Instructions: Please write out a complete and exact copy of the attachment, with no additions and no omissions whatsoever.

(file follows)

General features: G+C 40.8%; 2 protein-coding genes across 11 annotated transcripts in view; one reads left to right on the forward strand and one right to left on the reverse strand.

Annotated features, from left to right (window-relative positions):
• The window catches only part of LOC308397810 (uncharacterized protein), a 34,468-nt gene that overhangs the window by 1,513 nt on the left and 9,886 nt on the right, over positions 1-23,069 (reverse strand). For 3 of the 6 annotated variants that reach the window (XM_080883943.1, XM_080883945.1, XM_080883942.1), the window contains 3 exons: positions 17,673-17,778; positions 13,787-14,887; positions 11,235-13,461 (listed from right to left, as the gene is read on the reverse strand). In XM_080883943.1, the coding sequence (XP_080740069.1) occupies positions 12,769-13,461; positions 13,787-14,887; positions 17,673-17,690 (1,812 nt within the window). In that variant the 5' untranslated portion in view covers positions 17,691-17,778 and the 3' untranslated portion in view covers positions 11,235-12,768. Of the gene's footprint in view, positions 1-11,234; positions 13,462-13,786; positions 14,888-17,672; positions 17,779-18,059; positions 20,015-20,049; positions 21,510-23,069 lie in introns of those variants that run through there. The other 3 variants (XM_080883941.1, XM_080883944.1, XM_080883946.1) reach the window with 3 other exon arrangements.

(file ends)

General features: G+C 40.8%; 2 protein-coding genes across 11 annotated transcripts in view; one reads left to right on the forward strand and one right to left on the reverse strand.

Annotated features, from left to right (window-relative positions):
• The window catches only part of LOC308397810 (uncharacterized protein), a 34,468-nt gene that overhangs the window by 1,513 nt on the left and 9,886 nt on the right, over positions 1-23,069 (reverse strand). For 3 of the 6 annotated variants that reach the window (XM_080883943.1, XM_080883945.1, XM_080883942.1), the window contains 3 exons: positions 17,673-17,778; positions 13,787-14,887; positions 11,235-13,461 (listed from right to left, as the gene is read on the reverse strand). In XM_080883943.1, the coding sequence (XP_080740069.1) occupies positions 12,769-13,461; positions 13,787-14,887; positions 17,673-17,690 (1,812 nt within the window). In that variant the 5' untranslated portion in view covers positions 17,691-17,778 and the 3' untranslated portion in view covers positions 11,235-12,768. Of the gene's footprint in view, positions 1-11,234; positions 13,462-13,786; positions 14,888-17,672; positions 17,779-18,059; positions 20,015-20,049; positions 21,510-23,069 lie in introns of those variants that run through there. The other 3 variants (XM_080883941.1, XM_080883944.1, XM_080883946.1) reach the window with 3 other exon arrangements.